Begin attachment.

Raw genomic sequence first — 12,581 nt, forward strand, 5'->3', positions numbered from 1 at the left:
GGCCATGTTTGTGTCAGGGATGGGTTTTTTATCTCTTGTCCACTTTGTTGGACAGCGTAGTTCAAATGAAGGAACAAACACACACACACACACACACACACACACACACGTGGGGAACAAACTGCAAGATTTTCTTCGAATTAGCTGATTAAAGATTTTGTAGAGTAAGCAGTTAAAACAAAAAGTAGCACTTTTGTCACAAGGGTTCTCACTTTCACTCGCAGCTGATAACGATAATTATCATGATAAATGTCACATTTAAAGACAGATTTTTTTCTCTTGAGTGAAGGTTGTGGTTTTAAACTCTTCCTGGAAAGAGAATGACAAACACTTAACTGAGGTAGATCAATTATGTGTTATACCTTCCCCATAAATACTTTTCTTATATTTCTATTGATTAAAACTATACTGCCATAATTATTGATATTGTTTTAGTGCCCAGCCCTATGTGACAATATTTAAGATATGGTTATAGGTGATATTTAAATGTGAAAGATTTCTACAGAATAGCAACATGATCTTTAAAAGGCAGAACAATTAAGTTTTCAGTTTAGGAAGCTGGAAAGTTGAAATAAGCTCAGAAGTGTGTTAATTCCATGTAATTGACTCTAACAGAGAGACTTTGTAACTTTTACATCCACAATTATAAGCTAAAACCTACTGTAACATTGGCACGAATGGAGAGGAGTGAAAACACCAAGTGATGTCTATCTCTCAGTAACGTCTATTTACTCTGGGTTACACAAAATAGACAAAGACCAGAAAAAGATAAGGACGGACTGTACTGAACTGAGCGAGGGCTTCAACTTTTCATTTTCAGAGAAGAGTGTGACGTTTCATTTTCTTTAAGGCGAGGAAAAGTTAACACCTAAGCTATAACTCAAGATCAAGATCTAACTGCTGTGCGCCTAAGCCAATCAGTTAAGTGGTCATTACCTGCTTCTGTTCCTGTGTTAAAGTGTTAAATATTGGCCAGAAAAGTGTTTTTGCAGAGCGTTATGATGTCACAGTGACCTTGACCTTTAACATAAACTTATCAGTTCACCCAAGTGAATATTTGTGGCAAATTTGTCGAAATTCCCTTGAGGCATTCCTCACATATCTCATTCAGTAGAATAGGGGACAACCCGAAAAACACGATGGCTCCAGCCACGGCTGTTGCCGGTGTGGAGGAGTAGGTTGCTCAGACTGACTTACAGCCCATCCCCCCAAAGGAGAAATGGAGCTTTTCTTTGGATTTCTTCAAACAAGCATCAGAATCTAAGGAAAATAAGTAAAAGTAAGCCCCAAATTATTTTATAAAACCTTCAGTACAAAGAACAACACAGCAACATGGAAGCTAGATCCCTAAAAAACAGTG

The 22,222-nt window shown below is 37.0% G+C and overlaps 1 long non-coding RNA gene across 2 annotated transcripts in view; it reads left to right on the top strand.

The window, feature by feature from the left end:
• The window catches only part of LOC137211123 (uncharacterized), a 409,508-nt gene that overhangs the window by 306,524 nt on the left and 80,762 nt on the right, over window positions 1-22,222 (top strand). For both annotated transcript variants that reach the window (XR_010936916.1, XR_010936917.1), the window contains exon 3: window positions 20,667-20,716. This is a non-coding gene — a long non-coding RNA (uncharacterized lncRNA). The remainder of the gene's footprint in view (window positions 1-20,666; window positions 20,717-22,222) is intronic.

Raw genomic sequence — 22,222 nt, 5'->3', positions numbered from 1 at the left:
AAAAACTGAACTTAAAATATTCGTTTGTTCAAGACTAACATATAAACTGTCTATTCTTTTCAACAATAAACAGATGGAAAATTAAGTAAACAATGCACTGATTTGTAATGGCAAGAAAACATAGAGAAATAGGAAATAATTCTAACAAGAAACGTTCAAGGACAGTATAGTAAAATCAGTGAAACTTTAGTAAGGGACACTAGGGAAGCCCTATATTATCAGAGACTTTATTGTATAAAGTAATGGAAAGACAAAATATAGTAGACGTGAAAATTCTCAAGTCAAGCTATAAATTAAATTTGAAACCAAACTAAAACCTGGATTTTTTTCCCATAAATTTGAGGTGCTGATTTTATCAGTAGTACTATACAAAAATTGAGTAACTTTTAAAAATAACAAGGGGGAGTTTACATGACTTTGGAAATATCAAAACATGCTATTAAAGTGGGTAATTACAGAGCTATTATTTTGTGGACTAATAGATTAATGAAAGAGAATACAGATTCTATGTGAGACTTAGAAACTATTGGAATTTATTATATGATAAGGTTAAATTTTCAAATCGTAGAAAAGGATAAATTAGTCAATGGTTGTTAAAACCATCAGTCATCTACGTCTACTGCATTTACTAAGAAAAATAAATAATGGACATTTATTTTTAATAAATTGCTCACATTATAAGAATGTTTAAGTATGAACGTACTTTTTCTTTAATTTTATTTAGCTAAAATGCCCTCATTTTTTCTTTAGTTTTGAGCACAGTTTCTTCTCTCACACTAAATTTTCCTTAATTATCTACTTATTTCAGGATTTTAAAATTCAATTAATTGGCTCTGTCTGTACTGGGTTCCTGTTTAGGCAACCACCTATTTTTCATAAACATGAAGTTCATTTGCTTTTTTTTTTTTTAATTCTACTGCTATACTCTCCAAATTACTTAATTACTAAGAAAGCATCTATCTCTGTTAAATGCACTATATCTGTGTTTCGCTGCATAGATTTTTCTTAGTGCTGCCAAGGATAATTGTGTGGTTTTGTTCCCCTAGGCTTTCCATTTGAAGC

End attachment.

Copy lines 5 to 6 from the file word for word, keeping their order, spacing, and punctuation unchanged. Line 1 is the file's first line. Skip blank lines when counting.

• The window catches only part of LOC137211123 (uncharacterized), a 409,508-nt gene that overhangs the window by 306,524 nt on the left and 80,762 nt on the right, over window positions 1-22,222 (top strand). For both annotated transcript variants that reach the window (XR_010936916.1, XR_010936917.1), the window contains exon 3: window positions 20,667-20,716. This is a non-coding gene — a long non-coding RNA (uncharacterized lncRNA). The remainder of the gene's footprint in view (window positions 1-20,666; window positions 20,717-22,222) is intronic.

Raw genomic sequence — 22,222 nt, 5'->3', positions numbered from 1 at the left: